The Los Angeles-based AIDS Healthcare Foundation is back with another rent control initiative
It’s round two for the Los Angeles-based AIDS Healthcare Foundation.
After failing with a similar effort last year, the foundation is launching an initiative that would roll back a state law that restricts the types and ages of buildings that cities and counties can place under rent control.
With the gap between housing costs and incomes reaching “epic proportions” in California, foundation president Michael Weinstein said the “initiative represents our longterm determination to affect the plight of renters.”
If the organization collects enough signatures, the initiative—which could greatly expand the number of tenants who have access to rent caps—would take the form of a statewide ballot measure during the November 2020 presidential election.
It would give cities and counties the choice to apply rent control to any residential property, including apartments and duplexes and, in some limited cases, single-family homes and condos “provided that it has been at least 15 years since the property received its certificate of occupancy.”
Right now, a state law called the Costa Hawkins Rental Housing Act bars local jurisdictions from applying rent control to buildings that were constructed after 1995. In some cases, such as in the city of Los Angeles, the cutoff date is even older: October 1, 1978.
If Los Angeles acted immediately to take advantage of the initiative (which would take effect in 2020), rent control rules could apply to buildings as new as those that opened in 2005.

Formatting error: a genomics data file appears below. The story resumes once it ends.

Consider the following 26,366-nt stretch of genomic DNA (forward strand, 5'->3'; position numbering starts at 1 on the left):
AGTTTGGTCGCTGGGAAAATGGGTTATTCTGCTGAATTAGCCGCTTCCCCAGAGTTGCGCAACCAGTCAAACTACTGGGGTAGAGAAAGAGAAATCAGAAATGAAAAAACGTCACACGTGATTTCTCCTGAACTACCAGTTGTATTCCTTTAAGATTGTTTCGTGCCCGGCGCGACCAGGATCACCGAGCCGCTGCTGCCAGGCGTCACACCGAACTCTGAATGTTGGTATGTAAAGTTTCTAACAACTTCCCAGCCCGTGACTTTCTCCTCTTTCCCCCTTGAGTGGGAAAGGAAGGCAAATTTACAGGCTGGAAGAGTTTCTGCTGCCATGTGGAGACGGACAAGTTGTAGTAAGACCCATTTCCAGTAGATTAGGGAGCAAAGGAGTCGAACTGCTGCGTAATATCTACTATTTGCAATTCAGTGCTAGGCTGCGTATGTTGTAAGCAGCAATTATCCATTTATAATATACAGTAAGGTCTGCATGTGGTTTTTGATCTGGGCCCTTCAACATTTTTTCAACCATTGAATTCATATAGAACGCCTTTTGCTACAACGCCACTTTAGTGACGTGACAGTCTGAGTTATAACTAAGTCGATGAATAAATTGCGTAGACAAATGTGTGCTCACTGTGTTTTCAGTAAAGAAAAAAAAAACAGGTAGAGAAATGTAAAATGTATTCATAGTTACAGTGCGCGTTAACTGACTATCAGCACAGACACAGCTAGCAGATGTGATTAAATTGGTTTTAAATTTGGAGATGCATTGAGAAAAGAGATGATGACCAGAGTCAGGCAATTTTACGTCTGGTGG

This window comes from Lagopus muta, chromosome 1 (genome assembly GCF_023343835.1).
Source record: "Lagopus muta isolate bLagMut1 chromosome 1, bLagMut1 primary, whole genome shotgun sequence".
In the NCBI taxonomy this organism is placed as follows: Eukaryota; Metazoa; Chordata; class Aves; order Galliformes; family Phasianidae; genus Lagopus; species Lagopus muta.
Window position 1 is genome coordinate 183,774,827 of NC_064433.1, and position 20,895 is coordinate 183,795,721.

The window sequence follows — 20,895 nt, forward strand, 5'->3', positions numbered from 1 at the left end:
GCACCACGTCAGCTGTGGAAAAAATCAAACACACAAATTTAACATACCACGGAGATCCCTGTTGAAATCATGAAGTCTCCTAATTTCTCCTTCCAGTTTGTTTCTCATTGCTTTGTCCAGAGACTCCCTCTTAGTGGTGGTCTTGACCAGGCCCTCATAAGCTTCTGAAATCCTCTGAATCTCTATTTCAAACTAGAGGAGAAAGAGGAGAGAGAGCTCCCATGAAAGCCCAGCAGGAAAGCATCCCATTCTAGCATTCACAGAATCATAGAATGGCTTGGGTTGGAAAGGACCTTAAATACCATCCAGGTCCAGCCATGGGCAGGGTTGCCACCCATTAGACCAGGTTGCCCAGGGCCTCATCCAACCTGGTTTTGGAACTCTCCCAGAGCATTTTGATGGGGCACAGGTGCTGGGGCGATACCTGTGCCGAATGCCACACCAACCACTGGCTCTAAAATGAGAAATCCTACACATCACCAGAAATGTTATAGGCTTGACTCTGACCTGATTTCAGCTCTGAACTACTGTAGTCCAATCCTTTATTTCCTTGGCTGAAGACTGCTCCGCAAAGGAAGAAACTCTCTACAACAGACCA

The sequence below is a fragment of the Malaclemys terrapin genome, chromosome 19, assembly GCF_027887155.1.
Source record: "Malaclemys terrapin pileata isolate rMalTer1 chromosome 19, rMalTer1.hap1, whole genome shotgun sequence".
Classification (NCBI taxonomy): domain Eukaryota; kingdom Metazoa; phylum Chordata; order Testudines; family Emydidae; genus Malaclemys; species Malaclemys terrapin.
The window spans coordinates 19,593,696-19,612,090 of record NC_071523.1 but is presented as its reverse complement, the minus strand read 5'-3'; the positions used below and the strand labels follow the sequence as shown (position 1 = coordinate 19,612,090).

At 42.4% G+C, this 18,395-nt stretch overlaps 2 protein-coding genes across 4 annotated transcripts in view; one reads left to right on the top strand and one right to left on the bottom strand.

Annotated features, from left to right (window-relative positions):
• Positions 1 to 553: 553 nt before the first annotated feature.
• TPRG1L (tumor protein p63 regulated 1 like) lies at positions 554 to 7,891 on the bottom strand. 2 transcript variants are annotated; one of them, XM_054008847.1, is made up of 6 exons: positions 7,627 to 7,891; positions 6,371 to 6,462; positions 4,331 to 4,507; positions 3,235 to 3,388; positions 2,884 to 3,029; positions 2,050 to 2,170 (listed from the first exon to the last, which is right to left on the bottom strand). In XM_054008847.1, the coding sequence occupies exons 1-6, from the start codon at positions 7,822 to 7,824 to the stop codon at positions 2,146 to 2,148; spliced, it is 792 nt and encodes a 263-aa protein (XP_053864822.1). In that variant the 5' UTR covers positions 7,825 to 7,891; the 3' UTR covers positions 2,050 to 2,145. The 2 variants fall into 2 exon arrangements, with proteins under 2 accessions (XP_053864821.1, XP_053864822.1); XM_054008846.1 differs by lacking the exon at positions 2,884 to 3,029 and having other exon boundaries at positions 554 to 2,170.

Costa Hawkins also exempts single-family homes and condos from rent control, a provision that the initiative would dissolve in some cases. If the initiative were to pass, the owners of one or two homes would remain exempt from any rent control laws, while those who own three or more homes would be subject to rent control.
The AIDS Healthcare Foundation, which Weinstein founded in 1990 to provide medical care to AIDS patients, has grown increasingly involved housing, density, and land use issues.
In 2016, it put a measure on the ballot in the Los Angeles to freeze large-scale development projects citywide. Voters rejected that measure by a wide margin.
“I think the most obvious question that may be on peoples’ mind is… why are we doing this again?” Weinstein said on Monday.
He acknowledged that last year’s campaign was confusing to voters, many of whom, he said, didn’t know what a “yes” vote meant.
Weinstein says this version also makes it very clear that new construction would not be subjected to rent control.
The emphasis now will be less on Costa Hawkins and more on rent control and affordability.
René Christian Moya, director of Housing Is A Human Right, the AIDS Healthcare Foundation’s housing advocacy division, says that with enough education and with “the enthusiasm” that launched the Proposition 10 campaign, he’s confident that voters can be convinced that “rent control is necessary, rent control works, and rent control works fast to protect communities.”
Source: Curbed LA – All – Jenna Chandler